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What's Going In Yemen?

Published on 08 September 2014, by M. Tomazy.
Supporters of al-Houthi movement perform prayers on Friday during a rally in Sanaa (AFP/Middle East Eye) 
Yemen is witnessing mass demonstrations by supporters of al-Houthi. The country is not far from the chaos in the Arab world and it is one of  the 'Arab Spring' countries.

Al-Houthi movement —Houthists prefer to call it 'Ansarullah' movement— is named after its leader Abdulmalek al-Houthi. The movement fought Yemeni regime for many rounds in the last decade. But what is going in Yemen?

In the context of the conflict between the pro-West gulf monarchies and Iran, the two sides are moving their loyal puppets.
Saudi Arabia clearly support 'Sunni' opposition in Iraq as well as Syrian opposition's militias (such as the Islamic Front). Meanwhile, it is the Iranian turn to move the chess piece on the southern Saudi borders (i.e, in Yemen).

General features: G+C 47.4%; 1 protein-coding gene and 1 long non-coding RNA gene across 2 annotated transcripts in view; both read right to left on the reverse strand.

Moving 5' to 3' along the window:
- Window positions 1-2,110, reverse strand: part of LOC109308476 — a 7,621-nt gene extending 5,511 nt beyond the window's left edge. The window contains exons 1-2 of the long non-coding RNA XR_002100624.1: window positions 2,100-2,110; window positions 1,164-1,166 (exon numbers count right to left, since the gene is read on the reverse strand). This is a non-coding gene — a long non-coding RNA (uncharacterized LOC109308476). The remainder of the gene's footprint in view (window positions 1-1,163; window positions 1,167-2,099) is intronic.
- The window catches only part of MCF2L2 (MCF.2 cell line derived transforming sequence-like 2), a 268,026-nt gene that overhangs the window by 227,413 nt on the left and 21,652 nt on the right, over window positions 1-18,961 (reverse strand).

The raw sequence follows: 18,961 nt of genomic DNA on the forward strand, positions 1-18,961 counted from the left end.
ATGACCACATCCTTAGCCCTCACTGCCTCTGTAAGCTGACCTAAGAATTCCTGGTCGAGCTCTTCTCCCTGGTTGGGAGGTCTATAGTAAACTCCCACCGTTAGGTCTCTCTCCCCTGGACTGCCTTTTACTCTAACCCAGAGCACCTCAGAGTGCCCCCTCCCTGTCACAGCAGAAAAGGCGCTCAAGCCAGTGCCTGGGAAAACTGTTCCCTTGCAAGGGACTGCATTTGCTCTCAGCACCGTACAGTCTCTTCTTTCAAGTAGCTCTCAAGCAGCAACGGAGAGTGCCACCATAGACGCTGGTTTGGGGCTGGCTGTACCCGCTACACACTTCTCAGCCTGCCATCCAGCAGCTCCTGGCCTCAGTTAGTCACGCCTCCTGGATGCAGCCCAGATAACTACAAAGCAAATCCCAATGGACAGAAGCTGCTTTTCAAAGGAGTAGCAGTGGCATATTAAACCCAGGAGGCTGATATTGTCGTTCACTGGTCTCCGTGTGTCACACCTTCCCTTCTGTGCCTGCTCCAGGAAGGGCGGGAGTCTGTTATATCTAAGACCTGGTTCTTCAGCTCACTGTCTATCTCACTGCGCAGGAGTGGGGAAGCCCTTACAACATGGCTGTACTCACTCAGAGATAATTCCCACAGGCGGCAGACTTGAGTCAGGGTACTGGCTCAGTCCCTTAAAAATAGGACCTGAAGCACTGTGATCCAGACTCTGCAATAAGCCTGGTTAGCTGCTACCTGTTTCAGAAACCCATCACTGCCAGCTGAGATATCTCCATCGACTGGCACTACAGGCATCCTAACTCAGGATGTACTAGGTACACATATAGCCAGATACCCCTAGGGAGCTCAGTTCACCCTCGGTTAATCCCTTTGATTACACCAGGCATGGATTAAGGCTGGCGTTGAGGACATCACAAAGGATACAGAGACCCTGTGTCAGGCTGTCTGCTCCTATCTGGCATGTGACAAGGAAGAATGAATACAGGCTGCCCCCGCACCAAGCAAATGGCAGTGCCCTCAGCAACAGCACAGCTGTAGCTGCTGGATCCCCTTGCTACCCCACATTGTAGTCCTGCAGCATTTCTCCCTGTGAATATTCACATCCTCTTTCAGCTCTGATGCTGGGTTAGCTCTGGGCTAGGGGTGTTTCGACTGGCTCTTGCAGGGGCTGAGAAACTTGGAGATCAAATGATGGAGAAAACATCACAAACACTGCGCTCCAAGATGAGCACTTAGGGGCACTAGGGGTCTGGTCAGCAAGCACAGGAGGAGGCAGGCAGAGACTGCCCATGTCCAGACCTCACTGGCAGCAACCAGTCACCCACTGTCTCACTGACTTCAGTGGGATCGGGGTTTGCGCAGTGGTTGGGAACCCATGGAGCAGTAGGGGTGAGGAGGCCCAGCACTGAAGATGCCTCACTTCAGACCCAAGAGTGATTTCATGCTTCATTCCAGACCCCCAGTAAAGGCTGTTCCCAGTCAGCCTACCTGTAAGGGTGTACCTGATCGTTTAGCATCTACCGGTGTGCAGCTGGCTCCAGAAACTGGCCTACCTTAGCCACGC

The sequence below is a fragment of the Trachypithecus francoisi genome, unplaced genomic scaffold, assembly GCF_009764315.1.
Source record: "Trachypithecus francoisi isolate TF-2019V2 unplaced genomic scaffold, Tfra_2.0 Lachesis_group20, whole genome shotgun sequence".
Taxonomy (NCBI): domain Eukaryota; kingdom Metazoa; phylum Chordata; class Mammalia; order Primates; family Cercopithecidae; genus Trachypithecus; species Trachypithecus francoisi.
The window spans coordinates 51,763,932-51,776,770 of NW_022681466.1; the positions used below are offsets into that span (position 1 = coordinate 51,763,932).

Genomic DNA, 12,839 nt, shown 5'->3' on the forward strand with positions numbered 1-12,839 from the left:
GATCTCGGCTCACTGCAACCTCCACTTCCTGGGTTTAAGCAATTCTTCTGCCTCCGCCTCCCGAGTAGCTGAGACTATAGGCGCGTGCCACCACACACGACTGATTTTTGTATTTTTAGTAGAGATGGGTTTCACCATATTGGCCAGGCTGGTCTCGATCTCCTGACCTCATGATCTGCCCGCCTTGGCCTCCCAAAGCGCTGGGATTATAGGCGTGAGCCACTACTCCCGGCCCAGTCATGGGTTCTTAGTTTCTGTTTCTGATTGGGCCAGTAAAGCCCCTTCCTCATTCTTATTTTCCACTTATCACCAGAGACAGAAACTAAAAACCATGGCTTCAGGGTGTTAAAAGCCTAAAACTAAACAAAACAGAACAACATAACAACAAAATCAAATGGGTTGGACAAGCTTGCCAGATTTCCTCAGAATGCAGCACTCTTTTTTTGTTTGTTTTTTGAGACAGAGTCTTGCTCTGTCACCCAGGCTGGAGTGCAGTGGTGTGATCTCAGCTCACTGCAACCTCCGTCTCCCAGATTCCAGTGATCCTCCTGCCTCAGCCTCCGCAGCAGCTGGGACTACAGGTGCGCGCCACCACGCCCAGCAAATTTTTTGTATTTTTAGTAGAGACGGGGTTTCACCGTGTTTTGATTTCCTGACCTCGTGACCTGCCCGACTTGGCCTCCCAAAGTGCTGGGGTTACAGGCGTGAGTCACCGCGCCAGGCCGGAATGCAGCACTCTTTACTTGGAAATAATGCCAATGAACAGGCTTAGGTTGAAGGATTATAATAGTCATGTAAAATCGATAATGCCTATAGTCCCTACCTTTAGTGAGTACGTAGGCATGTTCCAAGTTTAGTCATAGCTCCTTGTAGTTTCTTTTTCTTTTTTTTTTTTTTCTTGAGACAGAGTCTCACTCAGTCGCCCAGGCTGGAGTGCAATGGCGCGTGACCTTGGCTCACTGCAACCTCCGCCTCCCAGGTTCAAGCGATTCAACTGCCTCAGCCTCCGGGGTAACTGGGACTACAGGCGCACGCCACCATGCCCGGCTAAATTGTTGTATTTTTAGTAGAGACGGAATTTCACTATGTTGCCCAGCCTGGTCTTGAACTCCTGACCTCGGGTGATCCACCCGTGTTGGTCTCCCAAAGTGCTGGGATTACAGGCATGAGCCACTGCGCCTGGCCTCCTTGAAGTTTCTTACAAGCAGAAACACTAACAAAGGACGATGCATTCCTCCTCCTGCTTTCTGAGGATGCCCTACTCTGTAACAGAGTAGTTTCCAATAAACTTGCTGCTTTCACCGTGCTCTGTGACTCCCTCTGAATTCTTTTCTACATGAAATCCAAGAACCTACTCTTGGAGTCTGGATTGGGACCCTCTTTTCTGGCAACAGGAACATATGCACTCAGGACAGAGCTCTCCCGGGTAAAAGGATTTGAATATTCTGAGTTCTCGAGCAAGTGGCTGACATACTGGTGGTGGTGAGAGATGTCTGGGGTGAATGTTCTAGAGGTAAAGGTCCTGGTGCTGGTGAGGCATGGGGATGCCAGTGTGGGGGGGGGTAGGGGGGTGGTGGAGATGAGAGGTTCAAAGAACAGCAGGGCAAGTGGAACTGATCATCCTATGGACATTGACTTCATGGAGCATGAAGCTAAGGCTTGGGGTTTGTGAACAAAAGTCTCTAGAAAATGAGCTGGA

Yemen's Houthi movement is calling for overthrowing current Yemeni government.
Houthi protests against the government of President Abdrabuh Mansur Hadi continue as the group and its supporters block the main road to Sanaa's international airport.
Syrian or Iraqi scenario might be repeated in Yemen as long as the Iran-GCC conflict continues in the region, however, Yemeni players own the key, either to agree in between or  to escalate in form of Sunni-Shiite conflict simulating the situation in Iraq and Syria.
Yemen is another mosaic Arab country, including two religions (Judaism and Islam) as well as many Muslim sects (Ismailis, Sunnis, Shi'as and their sub-sects). This factor, as it enriched the country's texture, it eases sectarian/religious conflict which forms the front-page of every politically-induced fight in the Arab world.